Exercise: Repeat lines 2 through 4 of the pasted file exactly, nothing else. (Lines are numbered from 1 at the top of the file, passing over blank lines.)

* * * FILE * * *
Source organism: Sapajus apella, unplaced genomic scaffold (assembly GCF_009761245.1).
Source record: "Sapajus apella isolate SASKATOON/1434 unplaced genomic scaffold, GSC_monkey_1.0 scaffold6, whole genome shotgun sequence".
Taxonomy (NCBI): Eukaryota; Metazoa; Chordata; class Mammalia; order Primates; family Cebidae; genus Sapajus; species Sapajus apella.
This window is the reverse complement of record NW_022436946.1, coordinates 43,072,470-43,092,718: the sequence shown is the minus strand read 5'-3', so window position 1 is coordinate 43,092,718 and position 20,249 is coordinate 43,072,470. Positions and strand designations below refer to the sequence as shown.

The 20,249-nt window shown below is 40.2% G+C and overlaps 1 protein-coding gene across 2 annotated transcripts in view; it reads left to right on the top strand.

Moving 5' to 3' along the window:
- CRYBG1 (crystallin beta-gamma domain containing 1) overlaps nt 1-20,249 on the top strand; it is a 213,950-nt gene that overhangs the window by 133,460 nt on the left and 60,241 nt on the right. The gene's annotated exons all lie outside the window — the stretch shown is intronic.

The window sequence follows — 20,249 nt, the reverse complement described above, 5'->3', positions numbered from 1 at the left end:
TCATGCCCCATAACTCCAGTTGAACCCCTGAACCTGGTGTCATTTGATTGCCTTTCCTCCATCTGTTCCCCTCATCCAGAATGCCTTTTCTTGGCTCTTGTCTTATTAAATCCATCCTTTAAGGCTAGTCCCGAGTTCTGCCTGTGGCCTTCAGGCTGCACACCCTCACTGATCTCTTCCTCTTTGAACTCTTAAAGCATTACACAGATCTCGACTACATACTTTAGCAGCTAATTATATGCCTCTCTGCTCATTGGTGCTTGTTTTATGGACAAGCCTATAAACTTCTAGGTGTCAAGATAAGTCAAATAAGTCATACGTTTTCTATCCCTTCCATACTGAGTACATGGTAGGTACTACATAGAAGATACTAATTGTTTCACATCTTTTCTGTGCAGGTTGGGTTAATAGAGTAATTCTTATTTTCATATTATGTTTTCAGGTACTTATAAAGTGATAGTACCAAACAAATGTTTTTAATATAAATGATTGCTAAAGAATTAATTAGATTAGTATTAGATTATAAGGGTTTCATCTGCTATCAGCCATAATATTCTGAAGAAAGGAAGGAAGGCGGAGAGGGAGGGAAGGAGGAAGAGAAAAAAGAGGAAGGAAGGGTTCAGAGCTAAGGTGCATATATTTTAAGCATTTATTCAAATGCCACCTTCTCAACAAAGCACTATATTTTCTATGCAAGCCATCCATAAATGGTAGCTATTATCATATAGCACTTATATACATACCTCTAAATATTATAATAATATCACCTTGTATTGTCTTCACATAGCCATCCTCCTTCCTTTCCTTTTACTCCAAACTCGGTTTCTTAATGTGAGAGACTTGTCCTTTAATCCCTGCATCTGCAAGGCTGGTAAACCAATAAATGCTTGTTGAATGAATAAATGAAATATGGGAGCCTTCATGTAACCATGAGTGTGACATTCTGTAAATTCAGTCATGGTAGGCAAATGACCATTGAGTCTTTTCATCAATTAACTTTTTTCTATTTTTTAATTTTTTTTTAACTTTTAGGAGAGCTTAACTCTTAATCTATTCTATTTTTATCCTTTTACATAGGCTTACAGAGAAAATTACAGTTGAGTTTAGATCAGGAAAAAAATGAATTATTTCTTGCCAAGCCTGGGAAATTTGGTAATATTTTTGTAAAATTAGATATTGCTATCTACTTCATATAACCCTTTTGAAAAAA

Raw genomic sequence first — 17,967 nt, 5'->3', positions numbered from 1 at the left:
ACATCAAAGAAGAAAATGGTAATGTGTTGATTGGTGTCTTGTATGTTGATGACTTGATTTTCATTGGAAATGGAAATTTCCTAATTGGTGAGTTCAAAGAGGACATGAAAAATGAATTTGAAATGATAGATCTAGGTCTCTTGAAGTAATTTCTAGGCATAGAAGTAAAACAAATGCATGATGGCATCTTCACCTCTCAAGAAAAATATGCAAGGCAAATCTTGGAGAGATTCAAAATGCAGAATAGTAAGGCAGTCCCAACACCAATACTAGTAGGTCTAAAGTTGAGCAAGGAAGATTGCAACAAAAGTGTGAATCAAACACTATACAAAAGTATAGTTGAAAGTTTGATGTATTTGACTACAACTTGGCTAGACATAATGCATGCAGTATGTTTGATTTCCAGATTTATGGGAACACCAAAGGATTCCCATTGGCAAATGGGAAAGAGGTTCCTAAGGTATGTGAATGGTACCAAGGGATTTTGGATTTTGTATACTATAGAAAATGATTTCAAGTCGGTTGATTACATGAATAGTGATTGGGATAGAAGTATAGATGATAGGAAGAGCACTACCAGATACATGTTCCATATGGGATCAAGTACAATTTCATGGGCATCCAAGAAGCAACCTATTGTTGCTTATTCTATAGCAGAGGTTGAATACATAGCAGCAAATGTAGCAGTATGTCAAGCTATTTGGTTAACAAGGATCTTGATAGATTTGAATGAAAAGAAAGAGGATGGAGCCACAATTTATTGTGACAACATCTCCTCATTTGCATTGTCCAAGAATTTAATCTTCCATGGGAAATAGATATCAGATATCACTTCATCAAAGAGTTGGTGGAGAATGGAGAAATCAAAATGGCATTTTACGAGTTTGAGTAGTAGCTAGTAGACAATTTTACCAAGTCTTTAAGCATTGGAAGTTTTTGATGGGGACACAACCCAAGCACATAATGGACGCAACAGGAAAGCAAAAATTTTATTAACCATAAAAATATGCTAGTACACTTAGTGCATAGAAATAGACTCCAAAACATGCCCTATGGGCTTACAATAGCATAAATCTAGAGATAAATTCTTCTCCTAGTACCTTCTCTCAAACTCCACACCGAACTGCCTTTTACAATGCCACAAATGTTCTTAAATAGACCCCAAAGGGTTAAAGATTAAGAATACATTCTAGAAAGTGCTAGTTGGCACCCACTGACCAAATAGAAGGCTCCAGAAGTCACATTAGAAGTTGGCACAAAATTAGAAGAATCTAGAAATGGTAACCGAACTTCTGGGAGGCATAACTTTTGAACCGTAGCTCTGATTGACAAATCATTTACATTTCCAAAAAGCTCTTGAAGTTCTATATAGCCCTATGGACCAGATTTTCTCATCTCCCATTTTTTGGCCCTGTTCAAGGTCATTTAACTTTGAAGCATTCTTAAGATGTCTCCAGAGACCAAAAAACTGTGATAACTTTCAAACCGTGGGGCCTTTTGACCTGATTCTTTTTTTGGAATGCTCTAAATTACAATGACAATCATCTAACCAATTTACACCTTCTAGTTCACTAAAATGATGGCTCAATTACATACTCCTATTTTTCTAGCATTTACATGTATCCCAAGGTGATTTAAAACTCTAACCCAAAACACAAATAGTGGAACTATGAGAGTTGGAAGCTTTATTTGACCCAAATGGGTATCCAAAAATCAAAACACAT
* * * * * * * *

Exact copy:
Source record: "Sapajus apella isolate SASKATOON/1434 unplaced genomic scaffold, GSC_monkey_1.0 scaffold6, whole genome shotgun sequence".
Taxonomy (NCBI): Eukaryota; Metazoa; Chordata; class Mammalia; order Primates; family Cebidae; genus Sapajus; species Sapajus apella.
This window is the reverse complement of record NW_022436946.1, coordinates 43,072,470-43,092,718: the sequence shown is the minus strand read 5'-3', so window position 1 is coordinate 43,092,718 and position 20,249 is coordinate 43,072,470. Positions and strand designations below refer to the sequence as shown.